Marking the Tenderloin’s historical side 

click to enlarge An original: The former site of Original Joe’s will be one recipient of a plaque marking the restaurant as a historic location. A fire closed the eatery in 2007. (Examiner file photo) - AN ORIGINAL: THE FORMER SITE OF ORIGINAL JOE’S WILL BE ONE RECIPIENT OF A PLAQUE MARKING THE RESTAURANT AS A HISTORIC LOCATION. A FIRE CLOSED THE EATERY IN 2007. (EXAMINER FILE PHOTO)
  • An original: The former site of Original Joe’s will be one recipient of a plaque marking the restaurant as a historic location. A fire closed the eatery in 2007. (Examiner file photo)
  • An original: The former site of Original Joe’s will be one recipient of a plaque marking the restaurant as a historic location. A fire closed the eatery in 2007. (Examiner file photo)

San Francisco’s first adult entertainment theater. A studio where several of rock music’s greatest acts all recorded. The original Original Joe’s.

These unique locales have one thing in common: the Tenderloin.

The notorious neighborhood has long had the unenviable reputation of an area one should avoid, full of crime and illegal drug sales happening on every corner.



But often overlooked is the neighborhood’s rich history.

City officials and community activists believe recovering these “lost landmarks” by installing plaques to commemorate the locations of  historical significance will help turn around the troubled area, which some believe is showing signs of a revival with younger people moving in and more businesses opening.

Nine plaques are in the process of being installed, and they mark very unique locations. There’s one for the Screening Room at 220 Jones St., which was San Francisco’s first adult film theater. There’s one for 245 Hyde St., which was once Wally Heider Recordings, where legendary bands such as the Grateful Dead; Crosby, Stills, Nash and Young; Carlos Santana; and Jefferson Airplane made albums.

The famed location of Original Joe’s at 144 Taylor St. also will receive a plaque. The restaurant closed after a fire in 2007 and plans to reopen in October in North Beach. In 2006, there was buzz at the eatery when members of Guns N’ Roses dined there after a concert at The Warfield.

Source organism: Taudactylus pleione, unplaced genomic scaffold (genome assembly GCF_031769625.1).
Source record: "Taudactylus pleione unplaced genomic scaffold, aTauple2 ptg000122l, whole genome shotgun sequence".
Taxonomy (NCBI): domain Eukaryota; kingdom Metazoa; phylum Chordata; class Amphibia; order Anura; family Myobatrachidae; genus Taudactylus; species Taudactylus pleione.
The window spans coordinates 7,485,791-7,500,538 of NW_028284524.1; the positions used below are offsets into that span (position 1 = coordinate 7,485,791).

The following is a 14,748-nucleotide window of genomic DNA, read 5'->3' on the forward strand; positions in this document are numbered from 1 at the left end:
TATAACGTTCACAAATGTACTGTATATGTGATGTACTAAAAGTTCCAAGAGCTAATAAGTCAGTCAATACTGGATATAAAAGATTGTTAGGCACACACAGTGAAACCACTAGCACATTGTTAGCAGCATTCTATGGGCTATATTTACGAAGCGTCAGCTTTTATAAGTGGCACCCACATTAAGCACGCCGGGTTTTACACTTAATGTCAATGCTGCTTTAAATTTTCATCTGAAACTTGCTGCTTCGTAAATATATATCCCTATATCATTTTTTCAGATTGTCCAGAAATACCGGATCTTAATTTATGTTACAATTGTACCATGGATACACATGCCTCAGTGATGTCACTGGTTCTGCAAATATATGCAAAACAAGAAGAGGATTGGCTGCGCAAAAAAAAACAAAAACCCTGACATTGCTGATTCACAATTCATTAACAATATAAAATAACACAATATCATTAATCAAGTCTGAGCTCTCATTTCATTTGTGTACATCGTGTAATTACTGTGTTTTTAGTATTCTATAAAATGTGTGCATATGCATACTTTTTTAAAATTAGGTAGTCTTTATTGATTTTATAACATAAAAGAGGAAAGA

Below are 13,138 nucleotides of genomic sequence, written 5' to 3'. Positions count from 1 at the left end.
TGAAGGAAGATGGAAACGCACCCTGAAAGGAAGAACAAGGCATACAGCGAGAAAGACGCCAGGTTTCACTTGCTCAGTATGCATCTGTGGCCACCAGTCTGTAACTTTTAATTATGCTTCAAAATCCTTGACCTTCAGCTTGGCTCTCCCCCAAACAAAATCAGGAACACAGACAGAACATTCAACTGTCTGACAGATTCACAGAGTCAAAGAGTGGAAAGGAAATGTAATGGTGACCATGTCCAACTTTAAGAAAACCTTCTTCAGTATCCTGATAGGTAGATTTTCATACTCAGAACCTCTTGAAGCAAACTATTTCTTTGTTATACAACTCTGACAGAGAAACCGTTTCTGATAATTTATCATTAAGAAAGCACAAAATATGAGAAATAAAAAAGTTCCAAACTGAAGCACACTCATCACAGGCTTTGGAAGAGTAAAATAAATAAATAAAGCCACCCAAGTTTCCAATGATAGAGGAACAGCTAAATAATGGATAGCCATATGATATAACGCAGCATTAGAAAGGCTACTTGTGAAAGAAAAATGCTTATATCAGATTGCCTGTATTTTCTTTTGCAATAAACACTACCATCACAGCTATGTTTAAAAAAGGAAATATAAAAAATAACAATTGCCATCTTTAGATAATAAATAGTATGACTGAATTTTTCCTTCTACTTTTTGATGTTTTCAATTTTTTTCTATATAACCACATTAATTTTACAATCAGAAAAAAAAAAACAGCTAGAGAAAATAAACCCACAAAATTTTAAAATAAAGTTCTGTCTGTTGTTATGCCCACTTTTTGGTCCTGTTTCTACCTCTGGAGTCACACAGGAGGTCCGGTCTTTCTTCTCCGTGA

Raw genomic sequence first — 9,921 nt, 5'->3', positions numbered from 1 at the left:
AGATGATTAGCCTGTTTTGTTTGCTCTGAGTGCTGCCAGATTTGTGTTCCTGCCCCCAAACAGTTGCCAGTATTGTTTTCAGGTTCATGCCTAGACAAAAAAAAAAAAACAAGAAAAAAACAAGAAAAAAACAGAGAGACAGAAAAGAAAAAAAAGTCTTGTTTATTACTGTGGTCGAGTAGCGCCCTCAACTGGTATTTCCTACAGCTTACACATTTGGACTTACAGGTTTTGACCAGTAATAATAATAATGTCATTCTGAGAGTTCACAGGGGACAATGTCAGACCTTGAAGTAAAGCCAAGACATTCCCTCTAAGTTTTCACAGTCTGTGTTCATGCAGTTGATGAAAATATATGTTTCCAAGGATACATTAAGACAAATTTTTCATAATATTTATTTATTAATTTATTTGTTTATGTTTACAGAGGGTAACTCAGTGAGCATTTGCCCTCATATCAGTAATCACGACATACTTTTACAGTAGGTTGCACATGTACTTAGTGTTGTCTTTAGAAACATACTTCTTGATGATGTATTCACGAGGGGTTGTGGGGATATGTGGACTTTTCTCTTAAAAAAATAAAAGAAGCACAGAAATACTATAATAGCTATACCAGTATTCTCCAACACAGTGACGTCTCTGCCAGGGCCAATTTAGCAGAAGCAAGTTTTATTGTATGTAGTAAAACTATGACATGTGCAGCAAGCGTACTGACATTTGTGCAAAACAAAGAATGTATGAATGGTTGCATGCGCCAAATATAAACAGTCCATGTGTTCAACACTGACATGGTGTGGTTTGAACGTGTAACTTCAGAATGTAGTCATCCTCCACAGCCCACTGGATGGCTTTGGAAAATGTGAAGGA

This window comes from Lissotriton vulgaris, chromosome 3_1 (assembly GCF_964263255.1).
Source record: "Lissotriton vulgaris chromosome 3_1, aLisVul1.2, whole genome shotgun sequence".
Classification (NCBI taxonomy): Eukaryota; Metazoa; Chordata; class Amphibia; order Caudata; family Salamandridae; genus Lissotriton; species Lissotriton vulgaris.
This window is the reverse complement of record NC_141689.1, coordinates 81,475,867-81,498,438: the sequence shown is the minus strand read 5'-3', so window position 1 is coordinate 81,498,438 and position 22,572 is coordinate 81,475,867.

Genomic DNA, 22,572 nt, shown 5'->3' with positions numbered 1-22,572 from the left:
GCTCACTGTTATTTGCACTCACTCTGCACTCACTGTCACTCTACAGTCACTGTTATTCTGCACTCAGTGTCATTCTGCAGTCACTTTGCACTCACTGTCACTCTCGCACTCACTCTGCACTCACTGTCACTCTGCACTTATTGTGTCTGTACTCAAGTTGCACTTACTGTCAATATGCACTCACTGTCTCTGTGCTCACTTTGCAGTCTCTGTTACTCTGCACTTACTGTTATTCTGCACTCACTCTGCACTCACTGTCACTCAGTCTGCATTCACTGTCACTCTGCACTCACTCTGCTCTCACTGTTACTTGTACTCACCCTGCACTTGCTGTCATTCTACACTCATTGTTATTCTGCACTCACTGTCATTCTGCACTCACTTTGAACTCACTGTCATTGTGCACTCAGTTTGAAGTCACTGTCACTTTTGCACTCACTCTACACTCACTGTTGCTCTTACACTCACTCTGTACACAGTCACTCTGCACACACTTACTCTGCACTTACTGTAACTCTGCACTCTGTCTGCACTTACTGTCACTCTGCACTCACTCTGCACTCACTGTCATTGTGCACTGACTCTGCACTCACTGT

Recently, the Board of Supervisors voted to authorize the Department of Public Works to install the nine markers. These sidewalk plaques build on an effort announced in 2010 by then-Mayor Gavin Newsom to install plaques on buildings of historical significance. In March 2010, The City awarded a $15,000 grant to the campaign to install the building plaques. More than 100 on the 380 buildings in the area have been installed. The 33-block Uptown Tenderloin Historic District was added to the National Register of Historic Places in February 2009.

Newsom said at the time that “these plaques help give the community defined boundaries and a positive identity. By revitalizing a rare urban neighborhood, we get more foot traffic, which means safer streets, more successful businesses, and the Tenderloin receiving a greater share of The City’s tourist trade.”

jsabatini@sfexaminer.com

Plaque marks the spot

The City plans to install nine commemorative plates in the Tenderloin for “lost landmarks.”

Blackhawk Jazz Club: Turk and Hyde streets. Famous music club

California Labor School: 240 Golden Gate Ave. Historic labor arts institution

B’nai B’rith: 149 Eddy St. First S.F. lodge of Jewish cultural organization

The Arcadia Dance Pavilion and Downtown Bowl: Jones and Eddy streets. Now Boedekker Park

Gene Compton’s Cafeteria: 101 Taylor St. First recorded transgender riot in U.S. history

Screening Room: 220 Jones St. City’s first adult entertainment film theater

Original Joe’s: 144 Taylor St. Famous restaurant

Wally Heider Recordings: 245 Hyde St. Studio where Grateful Dead, Crosby, Stills, Nash and Young; Carlos Santana; and Jefferson Airplane recorded

Blanco’s Café and Sally Rand’s Music Box: 859 O’Farrell St. Now home to the Great American Music Hall

Source: Board of Supervisors

Pin It
Favorite

More by Joshua Sabatini

© 2018 The San Francisco Examiner

Website powered by Foundation